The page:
About the guest author:

Dr. Malika Viltz-Emerson is a Senior Global Human Resource Leader at Microsoft. She has over 20 years of experience in human capital management. Her mission is to identify and address the real-world challenges and opportunities for employees and the company, and design and implement optimal solutions that leverage the latest tools, technologies, and processes.

Practitioner Interview: Hassan Al-Asaad on the Pursuit of Employee Happiness in Running a Successful Organization


Hassan Khalid Al-Asaad, Strategist and Business Developer at Gulf Cooperation Council Interconnection Authority (GCCIA), believes that one of the future major challenges in managing performance is achieving employees’ happiness.

Employee happiness is one of the most important factors in running a successful, profitable company. Happy and engaged employees tend to miss less work, perform better, and support company innovation.

In this interview, he explains the critical role of pursuing the employees’ happiness, how it affects the performance of employees, and why organizations should exert more effort in research and development in attaining the happiness of employees.

How to boost your sales strategy and planning during the pandemic


If you are still waiting for the old normal to come back, you will see that almost two years of experiencing the pandemic has forever changed the way people look at sales. Back in the day, businesses skipped the socializing aspect and went straight to selling products or services. However, it seems that building a relationship is more important now than ever as COVID-19 inadvertently transformed sales towards being more human. 

LinkedIn report’s State of Sale for 2021 states that “70% of the buyers want to continue working remotely half or more of the time in the future.”  Remote working, the limited in-person interaction, and the inability to travel had a strong impact on the sales strategy, so revenue leaders discovered the urgent need to shift their strategy by building a more human and personal approach when closing a sale. 

Certainly, we are now at the beginning of a Human-to-Human era. So what kind of sales strategies should sales leaders use to increase the sales team’s performance? This article will present seven sales strategies that can be used to outsmart and overcome pandemic challenges.<

Regain and re-qualify your loyal clients

The cost to acquire a new customer is higher than to retain an existing customer. Loyal customers are a source of boosting profits through these challenging times when customers are extremely conscious of their budgets. Companies must have a customer loyalty program for salespersons to use to their advantage.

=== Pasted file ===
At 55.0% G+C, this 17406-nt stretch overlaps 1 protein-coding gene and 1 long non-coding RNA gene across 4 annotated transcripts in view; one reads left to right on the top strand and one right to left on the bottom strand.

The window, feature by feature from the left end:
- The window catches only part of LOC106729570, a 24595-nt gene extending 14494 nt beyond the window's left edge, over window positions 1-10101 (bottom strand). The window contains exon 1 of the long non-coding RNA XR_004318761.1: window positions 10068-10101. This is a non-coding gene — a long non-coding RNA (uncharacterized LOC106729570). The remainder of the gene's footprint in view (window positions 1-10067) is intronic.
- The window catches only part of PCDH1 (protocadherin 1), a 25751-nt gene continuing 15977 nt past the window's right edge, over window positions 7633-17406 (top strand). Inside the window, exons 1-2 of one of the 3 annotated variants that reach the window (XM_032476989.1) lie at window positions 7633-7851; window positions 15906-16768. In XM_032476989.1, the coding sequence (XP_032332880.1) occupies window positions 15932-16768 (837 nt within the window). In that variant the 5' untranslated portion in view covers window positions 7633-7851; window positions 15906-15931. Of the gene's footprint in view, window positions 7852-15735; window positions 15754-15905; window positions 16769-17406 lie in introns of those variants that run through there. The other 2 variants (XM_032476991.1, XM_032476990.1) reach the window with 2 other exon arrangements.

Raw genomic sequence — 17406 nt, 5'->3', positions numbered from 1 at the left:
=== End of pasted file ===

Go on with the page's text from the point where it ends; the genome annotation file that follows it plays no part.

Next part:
Having offers like additional discounts, credit card programs, punch cards, and points systems is a good way to incentivize customers. If the customers feel rewarded, they will choose to stay with your business. It also avoids the possibility of them going to other competitors in the market. 

A referral program is another fruitful strategy that can bring unlimited opportunities. Customers are more inclined to spread the word and refer your company’s products or services to a friend or family member if there are rewards for doing so. This is also an easy way to keep existing customers and to attract new clients.

Follow up with your customers regularly

As shown in LinkedIn’s report, only 2% of sales are done from the first interaction with a client while 80% of sales occur after at least five follow-ups. In terms of timeliness, 63% of the potential customers are not ready to buy for at least 3 months. Meanwhile, 20% of customers would be more likely to purchase in the next 12 months. 

In practice, almost half of salespeople give up after just one trial. However, only 8% of salespeople will try to reach the customer for the fifth time. This means that those who make an extra effort would more likely be the top-performing salespeople in their organization.  Following up means building trust and loyalty. This means salespeople need to take time to use various channels such as emailing, calling, and even social media to reach their clients. It cannot be done without a consistent and time-efficient strategy. Nevertheless, a follow-up time-efficient strategy implies efforts, creativity, and a lot of patience. 

Use Social Selling like a pro

Salespeople can use Social Selling practices as a tool for building relationships. Social sellers can connect and interact with potential prospects on social media, avoiding spamming. This is a new sales strategy that can focus on presenting your brand and providing solutions to build trust and loyalty. 

In times like these, when we are missing face-to-face interaction, social selling should become a priority. Social selling cannot be done without Social Listening. This term refers to using the right tools in monitoring what people are saying on social media about your company, products, or services. In being cognizant of these tools, you can also find valuable opportunities to know what your customers need. Oftentimes, companies will send an email to their customers. However, sending an email will no longer be enough to break the barrier between the seller and buyer. Instead, having a real conversation with your clients can build trust and confidence. 

Focus on inbound sales